Installing Linux Kernels: generic, low-latency or PREEMPT_RT

3 minute read

Motivation: Achieving Real-Time (RT) capability

To build time-critical programs that requires a high-level of responsiveness on Linux, the most important step is to select and use the correct Linux kernel. This is the goal of this note.

The Linux kernel is frequently built and released. The latest version of the generic kernel build as I write this note is 5.9-rc3. Howerver, this kernel is not suitable for RT applications: Its scheduler optimizes for total throughput and thus prevent any single process from being the absolute higest priority. We will need either a Fully Preemptible Kernel or at least a low-latency one.

Obtaining generic and low-latency kernels

Fully-Preemptible kernels are only used for time-critical applications such as device and robot control. If the highest level of responsiveness is not required, one can look at mainline generic or low-latency kernels at the kernel archive. The difference between the kernel variants–generic, low-latency and fully preemptible–are explained here and here.

Both generic and low-latency kernels are frequently built and released on the kernel archieve. First, find your architecture by running arch. Note that x86_64 and amd64 are the same architectures. Second, install pre-compiled kernels. We download the required .deb files. For example to install the generic 5.8.0 kernel, download the following files:


Install these debian files with dpkg. The new kernel is now installed.

Compiling a Fully Preemptible Linux Kernel

Fully-Preemptible Linux kernels are not available as precompiled binaries; we need to compile from source.

First, choose a RT patch from this mirror. I chose version 4.14.78-rt47 when writing this note. The lastest patch as of the time of this writing is 4.19-rt3, unfornately does not work on my machine running Ubuntu 16.04.

Note the kernel version you have choosen, download the corresponding kernel source code from this mirror. Both steps can be done via the terminal as below.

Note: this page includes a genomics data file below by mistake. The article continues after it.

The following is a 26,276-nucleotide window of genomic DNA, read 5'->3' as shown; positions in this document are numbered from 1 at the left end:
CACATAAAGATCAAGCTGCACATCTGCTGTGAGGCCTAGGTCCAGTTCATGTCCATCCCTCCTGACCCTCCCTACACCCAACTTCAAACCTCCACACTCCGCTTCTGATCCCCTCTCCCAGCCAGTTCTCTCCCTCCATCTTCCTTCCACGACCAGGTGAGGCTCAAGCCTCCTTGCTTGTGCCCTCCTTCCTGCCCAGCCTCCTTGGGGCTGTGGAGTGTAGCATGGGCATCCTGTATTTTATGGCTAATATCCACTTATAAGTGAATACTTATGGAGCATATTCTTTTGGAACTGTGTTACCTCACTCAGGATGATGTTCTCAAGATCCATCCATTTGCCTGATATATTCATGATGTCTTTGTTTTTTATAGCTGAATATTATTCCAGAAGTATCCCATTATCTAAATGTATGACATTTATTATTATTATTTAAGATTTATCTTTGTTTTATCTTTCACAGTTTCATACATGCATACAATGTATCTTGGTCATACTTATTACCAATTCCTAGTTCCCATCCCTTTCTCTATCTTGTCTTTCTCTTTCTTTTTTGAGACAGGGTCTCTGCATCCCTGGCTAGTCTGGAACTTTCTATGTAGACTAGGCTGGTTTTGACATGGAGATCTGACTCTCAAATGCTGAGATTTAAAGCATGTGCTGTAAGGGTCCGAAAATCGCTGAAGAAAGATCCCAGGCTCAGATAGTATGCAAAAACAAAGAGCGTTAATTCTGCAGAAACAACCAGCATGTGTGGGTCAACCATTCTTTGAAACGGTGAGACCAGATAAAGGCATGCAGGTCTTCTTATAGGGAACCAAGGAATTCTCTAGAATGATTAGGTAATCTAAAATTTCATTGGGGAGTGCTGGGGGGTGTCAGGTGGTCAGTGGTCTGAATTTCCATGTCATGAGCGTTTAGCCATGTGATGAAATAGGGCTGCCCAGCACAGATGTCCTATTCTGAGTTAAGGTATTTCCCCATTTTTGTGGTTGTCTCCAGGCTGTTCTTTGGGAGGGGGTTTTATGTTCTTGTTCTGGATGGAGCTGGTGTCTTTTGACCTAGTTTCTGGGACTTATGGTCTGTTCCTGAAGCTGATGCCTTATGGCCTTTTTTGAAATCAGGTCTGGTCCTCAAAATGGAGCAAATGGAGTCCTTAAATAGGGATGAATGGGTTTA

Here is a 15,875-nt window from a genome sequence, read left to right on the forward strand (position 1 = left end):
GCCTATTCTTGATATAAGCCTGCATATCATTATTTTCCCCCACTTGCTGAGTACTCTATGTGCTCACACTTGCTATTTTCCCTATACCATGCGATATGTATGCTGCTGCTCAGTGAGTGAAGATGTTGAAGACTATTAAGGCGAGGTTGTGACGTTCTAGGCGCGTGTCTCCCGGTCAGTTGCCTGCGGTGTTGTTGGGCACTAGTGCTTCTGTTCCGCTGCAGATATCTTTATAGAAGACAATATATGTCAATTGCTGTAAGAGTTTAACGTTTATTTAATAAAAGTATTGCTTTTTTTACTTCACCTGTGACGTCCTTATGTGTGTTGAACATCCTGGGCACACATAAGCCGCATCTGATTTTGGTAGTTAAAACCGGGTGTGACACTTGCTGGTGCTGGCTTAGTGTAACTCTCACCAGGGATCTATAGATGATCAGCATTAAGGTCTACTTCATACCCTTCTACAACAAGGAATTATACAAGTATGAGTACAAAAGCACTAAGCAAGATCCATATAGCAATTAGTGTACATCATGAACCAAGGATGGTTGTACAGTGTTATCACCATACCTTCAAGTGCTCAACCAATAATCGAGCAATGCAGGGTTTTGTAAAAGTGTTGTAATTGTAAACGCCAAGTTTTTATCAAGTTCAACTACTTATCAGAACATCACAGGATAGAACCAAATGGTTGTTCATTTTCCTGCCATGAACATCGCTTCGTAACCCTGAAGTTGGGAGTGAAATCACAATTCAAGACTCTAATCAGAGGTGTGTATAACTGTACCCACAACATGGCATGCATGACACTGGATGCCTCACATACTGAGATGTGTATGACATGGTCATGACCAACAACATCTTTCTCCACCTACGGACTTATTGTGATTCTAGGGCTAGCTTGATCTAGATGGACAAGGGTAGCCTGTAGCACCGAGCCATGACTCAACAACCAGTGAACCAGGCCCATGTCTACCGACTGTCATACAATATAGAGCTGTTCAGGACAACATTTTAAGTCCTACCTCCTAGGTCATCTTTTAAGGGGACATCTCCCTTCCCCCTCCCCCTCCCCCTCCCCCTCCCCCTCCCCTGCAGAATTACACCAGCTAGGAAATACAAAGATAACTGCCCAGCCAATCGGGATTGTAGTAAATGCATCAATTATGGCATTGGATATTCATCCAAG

cd ~/Downloads
# download patch
# download kernel

Unzipped the archives and patch the kernel with the RT patch.

tar xvf linux-4.14.78.tar.xz
cd linux-4.14.78
xzcat ../patch-4.14.78-rt47.patch.xz | patch -p1 --verbose

We now enable the option Fully Preemptible Kernel (RT). First, install two necessary dependencies.

sudo apt-get install libncurses-dev libssl-dev

Configure the compilation by doing

make menuconfig

You will see a graphical user interface (GUI) show up in the terminal. This GUI contains configurations for compiling the Kernel. The bit that we need is called Preemption Model:

  • Navigate using arrow keys to Processor type and feature, then press Enter;
  • look for Preemption Model, press Enter;
  • choose Fully Preemptible Kernel (RT) option;
  • return to the first screen by pressing Esc multiple times;
  • save .config file, then exit.

Compile the Kernel and install.

make -j20
sudo make modules_install -j20
sudo make install -j20

Remark for 5.x version kernels

The Fully Preemptible Kernel (RT) option seems to have been shifted from Processor type and feature to General setup. Thanks Iain!

Configure the kernel

Now that the kernel is compiled and installed, we need to tell the bootloader about it. First, check that the new kernel can be found in /boot, then run sudo update-grub to generate new grub config file at /boot/grub/grub.cfg.

If you want to set a default kernel at boot or prevent the user from selecting a different kernel, you will need to configure the grub configuration file. Simple configuration is the easiest way to achieve this. Edit /etc/default/grub then rerun sudo update-grub to regenerate the configuration. To see documentation on the entries, use the command below for the documentation.

info -f grub -n 'Simple configuration'

Note that GRUB_DEFAULT specifies the default entries. If there are sub menuentry, then the value of GRUB_DEFAULT must have the form `x>y`, where x is the n-th main entry, and y is the n-th sub entry. This is my current default grub configuration.

GRUB_DISTRIBUTOR=`lsb_release -i -s 2> /dev/null || echo Debian`

Try it out

And that’s it. Reboot, remember to choose the patched Kernel in Advanced Boot Setting, and enjoy! At this point uname -a should print out the kernel name.


Some useful reads I came across while working on this: